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'Turks worse than Saddam'
From David Pratt, Foreign Editor in Erbil, Northern Iraq

Police hem in protesters

Ugly scenes as thousands take to the world's streets
By Douglas Fraser, Alan Crawford, Martin Patience and James Cusick

The shock, the awe, the deaths

Part one: It was an attack that was staggering in scope and breathtaking in intensity: and it was just the start. But what are the tactics beyond the bombs? And who is counting the human cost? Diplomatic Editor Trevor Royle analyses the first phase

Bishops' PR calls for break between Catholic Church and Celtic FC
Faith shouldn't follow a football team, says leading catholic
By Jenifer Johnston

Blair's power struggle
Part five: It may have failed to win over France, but Tony Blair's obsession with control kept anti-war party rebels at bay and will dictate what we are told about the war. Westminster Editor James Cusick reveals how he did it

Closed war debate tells Blair to push for UN role in Iraq
By Douglas Fraser

Dounreay in legal threat over leaks
Environmental watchdog may prosecute plant for 20 years of radioactive pollution
By Rob Edwards, Environment Editor

Even if it ends in victory, war can play havoc with a Prime Minister's legacy
Defeating Saddam Hussein is just the start for Blair ... history could still record a damning verdict. John Curtice reports

Fans' fury at 'biased' BBC rugby coverage
By Liam McDougall

Forces surround Basra as time runs out for devastated Baghdad
British divisions battle Iraqi resistance after waiting out early hours of conflict
By Martin Bentham with the 7th Armoured Brigade in Iraq

GM protester to have appeal heard after delay
By Alan Crawford

Godmother of punk to rock Burns festival
Notoriously confrontational, Patti Smith is just what Ayr music extravaganza needs, say organisers
By Liam McDougall, Arts Correspondent

Health fears for teen girls as stress levels double in 12 years
Middle-class teenagers at risk as academic and social pressures increase, reveals new study
By Sarah-Kate Templeton, Health Editor

Labour's very own shock and awe ... a rebellion in Dundee
The war has proved a trigger for significant changes within the Labour Party in Scotland. It will never be the same again, writes Iain Macwhirter

Lost triumph of Scottish football set for big screen
By Martin Patience

McConnell rallies 'team Scotland'
First Minister: 'We've made mistakes but now we have to put the past behind us and improve our country.'
By Douglas Fraser, Political Editor

New Higher's worth questioned
By Jenifer Johnston and Martin Patience

Now Harry Potter has got into Oxford ... the dictionary, that is
Author JK Rowling follows in footsteps of Tolkien and Carroll as 'muggle' becomes real word
By Toby McDonald

Pass the salt ... and the germ spray
Chemists develop antibody 'spice' to prevent food poisoning, but health campaigners fear threat of hygiene short cuts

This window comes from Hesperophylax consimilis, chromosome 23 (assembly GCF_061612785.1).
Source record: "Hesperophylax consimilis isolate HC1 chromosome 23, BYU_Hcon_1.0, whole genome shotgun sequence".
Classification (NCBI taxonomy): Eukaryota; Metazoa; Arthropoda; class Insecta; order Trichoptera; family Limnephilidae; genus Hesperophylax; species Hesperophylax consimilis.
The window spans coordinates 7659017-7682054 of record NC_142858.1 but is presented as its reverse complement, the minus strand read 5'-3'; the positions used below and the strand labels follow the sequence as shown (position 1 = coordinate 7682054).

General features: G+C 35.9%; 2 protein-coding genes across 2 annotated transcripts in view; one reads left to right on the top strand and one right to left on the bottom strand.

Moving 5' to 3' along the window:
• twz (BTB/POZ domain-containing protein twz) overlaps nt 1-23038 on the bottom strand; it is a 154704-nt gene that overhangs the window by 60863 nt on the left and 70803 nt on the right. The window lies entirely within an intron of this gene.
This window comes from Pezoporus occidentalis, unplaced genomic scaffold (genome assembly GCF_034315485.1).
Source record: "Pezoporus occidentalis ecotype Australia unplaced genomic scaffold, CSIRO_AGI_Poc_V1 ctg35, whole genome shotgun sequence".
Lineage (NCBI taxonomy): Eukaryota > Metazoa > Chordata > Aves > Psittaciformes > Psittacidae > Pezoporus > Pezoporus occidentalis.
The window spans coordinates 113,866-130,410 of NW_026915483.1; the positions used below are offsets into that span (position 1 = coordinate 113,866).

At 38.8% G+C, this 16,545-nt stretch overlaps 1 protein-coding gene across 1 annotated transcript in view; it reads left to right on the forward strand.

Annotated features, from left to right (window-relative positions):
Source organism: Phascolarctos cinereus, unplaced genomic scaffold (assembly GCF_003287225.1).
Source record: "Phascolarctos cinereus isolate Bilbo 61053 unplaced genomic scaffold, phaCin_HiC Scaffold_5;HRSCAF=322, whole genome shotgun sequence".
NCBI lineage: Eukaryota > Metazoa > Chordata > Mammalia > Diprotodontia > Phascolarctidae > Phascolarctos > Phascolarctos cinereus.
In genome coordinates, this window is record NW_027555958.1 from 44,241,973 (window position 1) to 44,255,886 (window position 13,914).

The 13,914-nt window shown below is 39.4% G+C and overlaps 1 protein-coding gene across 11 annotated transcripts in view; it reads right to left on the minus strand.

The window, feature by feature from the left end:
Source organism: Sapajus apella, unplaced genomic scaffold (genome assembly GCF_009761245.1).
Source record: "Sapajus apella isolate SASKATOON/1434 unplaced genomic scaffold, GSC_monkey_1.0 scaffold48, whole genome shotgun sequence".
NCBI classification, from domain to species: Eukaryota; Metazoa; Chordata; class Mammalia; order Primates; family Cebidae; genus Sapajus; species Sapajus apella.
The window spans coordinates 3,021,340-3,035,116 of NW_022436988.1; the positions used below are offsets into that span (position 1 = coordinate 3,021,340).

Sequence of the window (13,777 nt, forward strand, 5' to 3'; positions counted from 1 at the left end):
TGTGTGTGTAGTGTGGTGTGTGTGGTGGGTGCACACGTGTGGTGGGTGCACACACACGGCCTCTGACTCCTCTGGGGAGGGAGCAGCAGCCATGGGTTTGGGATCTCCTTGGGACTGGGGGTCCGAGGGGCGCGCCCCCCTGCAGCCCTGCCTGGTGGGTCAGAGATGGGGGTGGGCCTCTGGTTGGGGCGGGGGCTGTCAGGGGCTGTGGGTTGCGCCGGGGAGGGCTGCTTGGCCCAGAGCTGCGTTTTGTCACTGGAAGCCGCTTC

By Stephen Naysmith, Science Correspondent

Personal views
Part seven: Why the figures don't add up
By Alex Salmond, MP

Radical coalition campaigns for a green future to save the economy
By Rob Edwards, Environment Editor

Revealed: the politicians hogging our works of art
Sunday Herald investigation finds MPs, MSPs and Lord Chancellor are main beneficiaries of National Galleries loans
By Liam McDougall, Arts Correspondent

Seven deaths add to coalition casualty toll; ITN man missing
By Liam McDougall

Stories from the front line
David Pratt

Teen star plays it cool as curler girl
By Liam McDougall, Arts Correspondent

Tense days spent awaiting raids
By Subhy Haddad in Baghdad

The missiles fall, and the people shrug and carry on with their lives
By Tim Judah in Baghdad

The real Saddam
Part three: With rumours of his death spreading, the personality of the Iraqi dictator could yet hold the key to the second Gulf war. Torcuil Crichton examines his rise

The rush for Baghdad
Allied forces close in as bombs leave city in darkness
Tim Judah in Baghdad, Jamie Dettmer in Washington, Torcuil Crichton, and James Cusick in London

What next for Bush?
Part four: There will be back-slapping after the victory, then George W will have to face reality ... and a re-election campaign, writes James Naughtie in Washington

With the Kurds on the Northern front
Part two: As the US and UK bomb Baghdad, Kurdish fighters and refugees anticipate the consequences with both fear and hope, reports Foreign Editor David Pratt in Erbil, Northern Iraq

World views
Part six: Europe By Angus Roxburgh

You can't make an omelette ...
By AL Kennedy

'She hath betrayed me'
Alan Taylor's Diary

'TV doctors are bad for our image'
Students attack BBC for portrayal of arrogant and pompous medics
By Sarah-Kate Templeton, Health Editor

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How did Iraq get its weapons? We sold them


THE US and Britain sold Saddam Hussein the technology and materials Iraq needed to develop nuclear, chemical and biological wea pons of mass destruction.

Reports by the US Senate's committee on banking, housing and urban affairs -- which oversees American exports policy -- reveal that the US, under the successive administrations of Ronald Reagan and George Bush Snr, sold materials including anthrax, VX nerve gas, West Nile fever germs and botulism to Iraq right up until March 1992, as well as germs similar to tuberculosis and pneumonia. Other bacteria sold included brucella melitensis, which damages major organs, and clostridium perfringens, which causes gas gangrene.